Valve replacement surgery: Sometimes the aortic valve is too narrowed or too leaky to repair. When this happens the aortic valve will eventually need to be replaced. There are criteria that the cardiologist uses to decide when the operation should be done. The goal is to identify when the valve function is poor enough to cause overwork for the heart but before there is permanent damage. This is done through the history and physical examination as well as heart tests done during routine clinic visits.
There are several types of valve replacement operations and the choice of which operation is best for a child is decided through discussions with the parents, the pediatric cardiologist, and the pediatric cardiac surgeon.
Valve replacements alone are not always enough to relieve the narrowing out the ventricle. Sometimes the whole area leading out of the ventricle to the aorta is too small. The supporting structure of the valve, called the valve annulus, may be too narrow even if the leaflets are opened up as far as possible. In these cases the valve replacement is performed with a procedure called a Konno procedure. This involves enlarging the left ventricular outflow tract and the valve ring. It is done through an incision into the outflow tract of the right ventricle and the septum or wall between the right and left ventricles. A patch is placed in this area that enlarges it. The Konno procedure can be done with any type of aortic valve replacement.
Ross procedure: This is one type of valve replacement operation. The surgeon makes an incision down the center of the breastbone. The heart is stopped for a brief period of time while a heart lung bypass machine supports the body.
The coronary arteries are removed from the aortic valve and the diseased aortic valve is removed. The person's own pulmonary valve is then removed from its position in the right ventricular outflow tract and sewn into place as the new aortic valve. The coronary arteries are then reattached to the new valve. A tissue valve, called a homograft or an allograft, is then sewn in the place where the person's own pulmonary valve was removed. This valve is from a human donor and is not live tissue so it will not be rejected by the person's own immune system. It is expected that the tissue valves will need to be replaced in five to ten years but since this is a fairly new procedure the actual frequency of valve replacements is not yet known.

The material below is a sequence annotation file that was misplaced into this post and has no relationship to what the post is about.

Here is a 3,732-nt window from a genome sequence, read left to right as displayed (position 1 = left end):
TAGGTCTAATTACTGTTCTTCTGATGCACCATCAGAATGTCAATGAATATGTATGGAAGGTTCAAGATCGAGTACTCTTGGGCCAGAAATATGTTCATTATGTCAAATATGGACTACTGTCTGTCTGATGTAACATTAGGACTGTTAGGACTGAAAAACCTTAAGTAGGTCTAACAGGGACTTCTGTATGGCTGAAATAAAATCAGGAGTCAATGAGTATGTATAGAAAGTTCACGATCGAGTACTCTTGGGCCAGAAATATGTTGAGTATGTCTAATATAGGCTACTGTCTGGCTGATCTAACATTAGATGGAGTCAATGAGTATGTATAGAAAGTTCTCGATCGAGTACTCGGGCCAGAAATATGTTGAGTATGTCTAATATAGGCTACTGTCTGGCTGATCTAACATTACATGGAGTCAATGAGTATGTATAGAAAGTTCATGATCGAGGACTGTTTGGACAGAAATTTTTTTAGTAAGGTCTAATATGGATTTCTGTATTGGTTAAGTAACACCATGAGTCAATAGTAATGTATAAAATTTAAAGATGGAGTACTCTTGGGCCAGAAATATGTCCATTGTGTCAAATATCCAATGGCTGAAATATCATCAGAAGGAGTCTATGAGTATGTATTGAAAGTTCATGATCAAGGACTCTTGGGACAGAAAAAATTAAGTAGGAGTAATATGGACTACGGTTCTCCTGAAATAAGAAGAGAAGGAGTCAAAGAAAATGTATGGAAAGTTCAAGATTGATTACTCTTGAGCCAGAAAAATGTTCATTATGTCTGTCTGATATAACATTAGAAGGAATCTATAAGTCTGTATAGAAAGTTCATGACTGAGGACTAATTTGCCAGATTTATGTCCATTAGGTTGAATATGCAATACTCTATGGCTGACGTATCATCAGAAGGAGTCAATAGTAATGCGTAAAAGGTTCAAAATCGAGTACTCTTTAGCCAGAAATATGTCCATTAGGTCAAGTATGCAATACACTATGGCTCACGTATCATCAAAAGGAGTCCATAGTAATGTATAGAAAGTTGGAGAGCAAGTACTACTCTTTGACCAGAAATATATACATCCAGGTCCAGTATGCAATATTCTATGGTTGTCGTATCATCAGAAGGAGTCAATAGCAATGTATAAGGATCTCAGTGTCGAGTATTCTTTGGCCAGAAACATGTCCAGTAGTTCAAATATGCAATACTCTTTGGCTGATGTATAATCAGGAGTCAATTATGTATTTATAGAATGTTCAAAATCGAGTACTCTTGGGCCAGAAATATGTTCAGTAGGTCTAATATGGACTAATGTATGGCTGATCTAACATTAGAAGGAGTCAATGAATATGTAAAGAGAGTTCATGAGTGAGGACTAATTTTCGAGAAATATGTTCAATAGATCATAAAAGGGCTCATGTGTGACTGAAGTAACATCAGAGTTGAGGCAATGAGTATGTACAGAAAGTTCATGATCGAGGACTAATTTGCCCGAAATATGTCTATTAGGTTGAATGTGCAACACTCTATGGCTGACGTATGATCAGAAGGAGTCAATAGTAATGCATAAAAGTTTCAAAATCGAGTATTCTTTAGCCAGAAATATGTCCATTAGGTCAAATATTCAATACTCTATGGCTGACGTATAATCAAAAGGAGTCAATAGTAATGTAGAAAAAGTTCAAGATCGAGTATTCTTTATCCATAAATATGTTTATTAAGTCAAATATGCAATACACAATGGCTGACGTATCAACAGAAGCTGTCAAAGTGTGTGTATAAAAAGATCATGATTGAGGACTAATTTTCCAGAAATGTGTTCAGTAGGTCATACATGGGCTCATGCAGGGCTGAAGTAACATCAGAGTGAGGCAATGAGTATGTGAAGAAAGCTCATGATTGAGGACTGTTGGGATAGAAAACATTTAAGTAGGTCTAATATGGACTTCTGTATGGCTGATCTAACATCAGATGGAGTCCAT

Mechanical valve replacement: When the surgeon performs this operation an incision is made down the center of the breastbone and the heart is stopped for a brief period of time while the body is supported by the heart-lung bypass machine. The coronary arteries are removed from the diseased aortic valve and the valve is removed. A prosthetic valve is then inserted into the aortic valve ring (annulus) and the coronary arteries are reimplanted. The mechanical valve works like a human valve, opening to let blood out of the heart and closing to keep blood from the body from getting back into the heart. It makes a clicking noise when closing that may be heard when the room is quiet or when listening near the chest.